So, is this the year the smelt becomes extinct in the wild? Frankly, we are impressed by its resilience (see previous California WaterBlogs on smelt status) but small populations of endangered pelagic fish in large habitats tend to disappear, no matter what we do, partly the result of random events.

Source: https://californiawaterblog.com/2021/01/10/2021-is-this-the-year-that-wild-delta-smelt-become-extinct/

Posted on Categories Land Use, WaterTags , , , , ,

Montage Healdsburg resort developer fined record $6.4 million for water violations

Kevin Fixler, THE PRESS DEMOCRAT

State water quality regulators have fined the developer of Montage Healdsburg, the ultra-luxury resort set to open Saturday, more than $6.4 million for environmental violations tied to hotel construction during the stormy winter months of late 2018 and early 2019.

The fine — the largest environmental penalty of its kind on the North Coast — was approved Friday by the Santa Rosa-based North Coast Water Quality Control Board following a nearly eight-hour virtual hearing.

The board’s 5-0 vote affirmed a fine recommended by agency prosecutors as part of a two-year enforcement action against Sonoma Luxury Resort, a subsidiary of Encinitas-based developer the Robert Green Co.

“Today, the prosecution team proved that there were widespread, persistent stormwater violations at the discharger’s construction project,” Dan Kippen, prosecuting attorney for the State Water Resources Control Board, told the regional body Friday. “Ordering the discharger to pay the proposed liability will send a message not only to this discharger that its conduct was unacceptable and must be avoided for its future projects, but will also send a message to all future developers that they flout the (construction general permit) and other water laws at their own peril.”

The 38 violations put forward by regulators included woefully and repeatedly inadequate erosion control measures documented over several months by water quality investigators at the 258-acre resort property at Healdsburg’s northeastern edge, last estimated to cost $310 million. Prosecutors said nearly 9.4 million gallons of prohibited runoff and sediment-filled stormwater escaped the heavily sloped construction site and into streams of the Russian River watershed, leading to two forced work stoppages. The affected tributaries included Foss Creek, a steelhead trout stream.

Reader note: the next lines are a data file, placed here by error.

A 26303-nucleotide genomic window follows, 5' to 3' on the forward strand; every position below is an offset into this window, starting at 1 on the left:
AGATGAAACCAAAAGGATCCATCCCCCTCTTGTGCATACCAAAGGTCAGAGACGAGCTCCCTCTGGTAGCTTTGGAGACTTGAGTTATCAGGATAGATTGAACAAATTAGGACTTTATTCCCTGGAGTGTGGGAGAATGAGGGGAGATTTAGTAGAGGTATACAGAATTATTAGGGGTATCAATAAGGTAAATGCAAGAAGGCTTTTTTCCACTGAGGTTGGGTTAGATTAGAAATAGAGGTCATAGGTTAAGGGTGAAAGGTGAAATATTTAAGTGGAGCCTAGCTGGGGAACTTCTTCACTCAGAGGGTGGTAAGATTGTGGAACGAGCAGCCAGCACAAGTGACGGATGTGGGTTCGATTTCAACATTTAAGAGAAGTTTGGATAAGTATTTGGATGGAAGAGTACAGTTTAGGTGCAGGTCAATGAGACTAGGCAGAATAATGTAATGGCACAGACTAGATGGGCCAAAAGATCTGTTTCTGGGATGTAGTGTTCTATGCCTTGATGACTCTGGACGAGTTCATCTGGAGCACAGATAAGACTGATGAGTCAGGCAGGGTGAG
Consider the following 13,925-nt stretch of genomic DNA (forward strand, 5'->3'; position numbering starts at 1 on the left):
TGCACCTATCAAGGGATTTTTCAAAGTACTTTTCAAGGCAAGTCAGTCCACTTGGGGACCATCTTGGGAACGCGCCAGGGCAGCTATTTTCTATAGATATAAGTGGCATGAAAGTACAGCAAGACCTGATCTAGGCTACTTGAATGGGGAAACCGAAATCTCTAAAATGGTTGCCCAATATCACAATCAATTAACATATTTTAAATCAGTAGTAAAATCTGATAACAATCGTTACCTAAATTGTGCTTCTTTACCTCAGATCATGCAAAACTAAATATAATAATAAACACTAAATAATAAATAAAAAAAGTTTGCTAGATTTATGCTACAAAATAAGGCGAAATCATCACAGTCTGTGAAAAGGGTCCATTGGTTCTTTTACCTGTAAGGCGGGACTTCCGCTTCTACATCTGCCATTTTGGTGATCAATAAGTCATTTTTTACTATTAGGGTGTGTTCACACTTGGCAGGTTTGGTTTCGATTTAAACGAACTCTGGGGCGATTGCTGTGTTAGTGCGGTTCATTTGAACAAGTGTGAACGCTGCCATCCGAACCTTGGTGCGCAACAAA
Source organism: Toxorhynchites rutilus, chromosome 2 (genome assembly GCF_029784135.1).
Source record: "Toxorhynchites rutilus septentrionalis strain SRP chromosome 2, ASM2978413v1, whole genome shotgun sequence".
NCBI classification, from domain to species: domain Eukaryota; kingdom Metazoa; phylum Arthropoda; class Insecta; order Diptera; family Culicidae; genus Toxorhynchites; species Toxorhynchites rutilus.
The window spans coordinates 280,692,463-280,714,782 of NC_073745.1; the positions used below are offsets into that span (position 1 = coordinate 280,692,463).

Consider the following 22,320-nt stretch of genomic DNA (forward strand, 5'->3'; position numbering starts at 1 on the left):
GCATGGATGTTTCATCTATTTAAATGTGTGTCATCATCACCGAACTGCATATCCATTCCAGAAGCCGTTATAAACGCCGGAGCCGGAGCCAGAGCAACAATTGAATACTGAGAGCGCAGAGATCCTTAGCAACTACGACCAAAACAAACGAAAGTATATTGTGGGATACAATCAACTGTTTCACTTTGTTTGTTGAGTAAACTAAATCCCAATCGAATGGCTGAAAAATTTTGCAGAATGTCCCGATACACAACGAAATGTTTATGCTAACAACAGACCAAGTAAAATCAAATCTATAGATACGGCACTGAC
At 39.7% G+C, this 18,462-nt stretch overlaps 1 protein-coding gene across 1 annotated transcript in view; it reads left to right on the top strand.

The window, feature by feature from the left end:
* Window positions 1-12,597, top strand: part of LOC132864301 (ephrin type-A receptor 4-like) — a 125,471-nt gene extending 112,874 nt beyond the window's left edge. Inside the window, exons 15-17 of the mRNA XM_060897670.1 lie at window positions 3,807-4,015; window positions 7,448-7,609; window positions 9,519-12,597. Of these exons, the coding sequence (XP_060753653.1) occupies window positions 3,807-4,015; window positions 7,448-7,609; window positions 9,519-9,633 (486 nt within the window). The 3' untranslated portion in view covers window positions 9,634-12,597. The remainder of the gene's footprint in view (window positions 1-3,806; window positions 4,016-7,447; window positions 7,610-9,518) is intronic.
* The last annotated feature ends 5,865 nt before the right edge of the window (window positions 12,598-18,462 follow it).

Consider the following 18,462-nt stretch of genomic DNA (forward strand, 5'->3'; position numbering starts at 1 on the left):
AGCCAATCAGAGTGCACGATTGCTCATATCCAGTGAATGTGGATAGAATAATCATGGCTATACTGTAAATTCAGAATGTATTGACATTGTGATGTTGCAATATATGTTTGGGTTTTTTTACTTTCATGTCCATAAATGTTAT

“I can stand here before all of you right now and tell you in my 20 years, I’ve yet to see a site this nasty,” Jeremiah Puget, senior environmental scientist with the regional board, said Friday. “If you take this case in its entirety, we believe that we went above and beyond our role — as did the city of Healdsburg — in trying to return this site into compliance.”
Continue reading “Montage Healdsburg resort developer fined record $6.4 million for water violations”

Posted on Categories Agriculture/Food System, Land Use, Water, WildlifeTags , , , , , , ,

Apocalypse cow: The future of life at Point Reyes National Park

Peter Byrne, THE BOHEMIAN

The North Bay community is divided by conflicted views on whether commercial dairy and cattle ranching should continue at Point Reyes National Seashore. This reporter has hiked the varied terrains of the 71,000-acre park for decades. Initially, I had no opinion on the ranching issue. Then, I studied historical and eco-biologic books and science journals. I read government records, including the Environmental Impact Statement (EIS) on Point Reyes released by the National Park Service in September. The 250-page report concludes that the ranching industry covering one third of the park should be expanded and protected for economic and cultural reasons. This, despite acknowledging that the park ranches are sources of climate-heating greenhouse gases, water pollution, species extinctions and soil degradation.

The Bohemian/Pacific Sun investigation reveals that the EIS is deeply flawed scientifically, culturally and ethically. It is politicized.

Sixty million years ago a chunk of granite located near Los Angeles began moving northwards. Propelled by the energy of earthquakes over eons, Point Reyes slid hundreds of miles along the San Andreas fault at the divide between two colliding tectonic plates.

During the last Ice Age, 30,000 years ago, much of the Earth’s waters were locked up in glaciers, and the Pacific Ocean was 400 feet lower than it is today. “The Farallon Islands were then rugged hills rising above a broad, gently sloping plain with a rocky coastline lying to the west,” according to California Prehistory—Colonization, Culture, and Complexity.

Humans migrated from Asia walking the coastal plains toward Tierra del Fuego. Then, 12,000 years ago, the climate warmed and glaciers melted. Seas rose, submerging the plains. A wave of immigrants flowed south from Asia over thawed land bridges. Their subsequent generations explored and civilized the Americas, coalescing into nations, including in West Marin and Point Reyes.

Novelist and scholar Greg Sarris is the tribal chair of the Federated Indians of the Graton Rancheria. The tribe’s ancestors are known as Southern Poma and Coast Miwok. In The Once and Future Forest, Sarris tells the story of how the first people came to be in Marin and Sonoma counties. “Coyote created the world from the top of Sonoma Mountain with the assistance of his nephew, Chicken Hawk. At that time, all of the animals and birds and plants and trees were people. … The landscape was our sacred text and we listened to what it told us. Everywhere you looked there were stories. … Everything, even a mere pebble, was thought to have power … Cutting down a tree was a violent act. … An elder prophesied that one day white people would come to us to ‘learn our ways in order to save the earth and all living things. … You young people must not forget the things us old ones is telling you.’”

Read more at: https://bohemian.com/apocalypse-cow-the-future-of-life-at-point-reyes-national-park/